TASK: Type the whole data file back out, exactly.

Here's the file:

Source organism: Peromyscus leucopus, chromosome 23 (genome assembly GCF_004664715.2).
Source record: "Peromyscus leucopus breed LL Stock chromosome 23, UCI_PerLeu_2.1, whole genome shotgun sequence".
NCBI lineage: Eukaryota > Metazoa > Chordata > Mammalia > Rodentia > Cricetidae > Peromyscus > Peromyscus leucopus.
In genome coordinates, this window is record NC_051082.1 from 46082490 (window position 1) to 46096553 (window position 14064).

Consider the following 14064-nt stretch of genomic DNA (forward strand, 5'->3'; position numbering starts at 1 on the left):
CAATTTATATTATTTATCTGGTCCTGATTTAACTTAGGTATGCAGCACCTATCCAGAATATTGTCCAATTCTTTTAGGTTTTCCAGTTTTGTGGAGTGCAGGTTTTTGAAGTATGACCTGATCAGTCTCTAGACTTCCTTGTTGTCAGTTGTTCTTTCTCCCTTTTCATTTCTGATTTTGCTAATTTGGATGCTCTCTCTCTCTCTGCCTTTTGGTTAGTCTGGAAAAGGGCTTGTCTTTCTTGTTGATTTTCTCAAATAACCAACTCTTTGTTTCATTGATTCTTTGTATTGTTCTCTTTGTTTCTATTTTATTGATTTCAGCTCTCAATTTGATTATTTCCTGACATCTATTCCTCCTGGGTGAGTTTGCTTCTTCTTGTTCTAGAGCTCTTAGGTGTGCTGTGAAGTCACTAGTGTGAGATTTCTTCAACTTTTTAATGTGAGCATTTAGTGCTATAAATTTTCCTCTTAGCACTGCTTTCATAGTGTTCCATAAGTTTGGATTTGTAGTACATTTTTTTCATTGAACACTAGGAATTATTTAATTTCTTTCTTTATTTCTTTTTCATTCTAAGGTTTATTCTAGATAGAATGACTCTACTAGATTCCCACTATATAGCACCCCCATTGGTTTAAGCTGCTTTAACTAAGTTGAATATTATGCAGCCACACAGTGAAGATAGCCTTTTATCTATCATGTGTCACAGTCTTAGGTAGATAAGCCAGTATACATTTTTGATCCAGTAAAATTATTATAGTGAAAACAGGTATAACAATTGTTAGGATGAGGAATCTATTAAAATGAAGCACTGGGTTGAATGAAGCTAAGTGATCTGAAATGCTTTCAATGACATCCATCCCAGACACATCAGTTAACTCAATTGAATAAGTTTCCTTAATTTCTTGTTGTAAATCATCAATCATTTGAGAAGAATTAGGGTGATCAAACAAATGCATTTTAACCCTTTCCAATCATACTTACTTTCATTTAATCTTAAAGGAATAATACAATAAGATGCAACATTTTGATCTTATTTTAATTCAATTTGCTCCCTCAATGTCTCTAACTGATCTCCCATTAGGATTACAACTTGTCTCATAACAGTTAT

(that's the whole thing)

Source organism: Peromyscus leucopus, chromosome 23 (genome assembly GCF_004664715.2).
Source record: "Peromyscus leucopus breed LL Stock chromosome 23, UCI_PerLeu_2.1, whole genome shotgun sequence".
NCBI lineage: Eukaryota > Metazoa > Chordata > Mammalia > Rodentia > Cricetidae > Peromyscus > Peromyscus leucopus.
In genome coordinates, this window is record NC_051082.1 from 46082490 (window position 1) to 46096553 (window position 14064).

Consider the following 14064-nt stretch of genomic DNA (forward strand, 5'->3'; position numbering starts at 1 on the left):
CAATTTATATTATTTATCTGGTCCTGATTTAACTTAGGTATGCAGCACCTATCCAGAATATTGTCCAATTCTTTTAGGTTTTCCAGTTTTGTGGAGTGCAGGTTTTTGAAGTATGACCTGATCAGTCTCTAGACTTCCTTGTTGTCAGTTGTTCTTTCTCCCTTTTCATTTCTGATTTTGCTAATTTGGATGCTCTCTCTCTCTCTGCCTTTTGGTTAGTCTGGAAAAGGGCTTGTCTTTCTTGTTGATTTTCTCAAATAACCAACTCTTTGTTTCATTGATTCTTTGTATTGTTCTCTTTGTTTCTATTTTATTGATTTCAGCTCTCAATTTGATTATTTCCTGACATCTATTCCTCCTGGGTGAGTTTGCTTCTTCTTGTTCTAGAGCTCTTAGGTGTGCTGTGAAGTCACTAGTGTGAGATTTCTTCAACTTTTTAATGTGAGCATTTAGTGCTATAAATTTTCCTCTTAGCACTGCTTTCATAGTGTTCCATAAGTTTGGATTTGTAGTACATTTTTTTCATTGAACACTAGGAATTATTTAATTTCTTTCTTTATTTCTTTTTCATTCTAAGGTTTATTCTAGATAGAATGACTCTACTAGATTCCCACTATATAGCACCCCCATTGGTTTAAGCTGCTTTAACTAAGTTGAATATTATGCAGCCACACAGTGAAGATAGCCTTTTATCTATCATGTGTCACAGTCTTAGGTAGATAAGCCAGTATACATTTTTGATCCAGTAAAATTATTATAGTGAAAACAGGTATAACAATTGTTAGGATGAGGAATCTATTAAAATGAAGCACTGGGTTGAATGAAGCTAAGTGATCTGAAATGCTTTCAATGACATCCATCCCAGACACATCAGTTAACTCAATTGAATAAGTTTCCTTAATTTCTTGTTGTAAATCATCAATCATTTGAGAAGAATTAGGGTGATCAAACAAATGCATTTTAACCCTTTCCAATCATACTTACTTTCATTTAATCTTAAAGGAATAATACAATAAGATGCAACATTTTGATCTTATTTTAATTCAATTTGCTCCCTCAATGTCTCTAACTGATCTCCCATTAGGATTACAACTTGTCTCATAACAGTTAT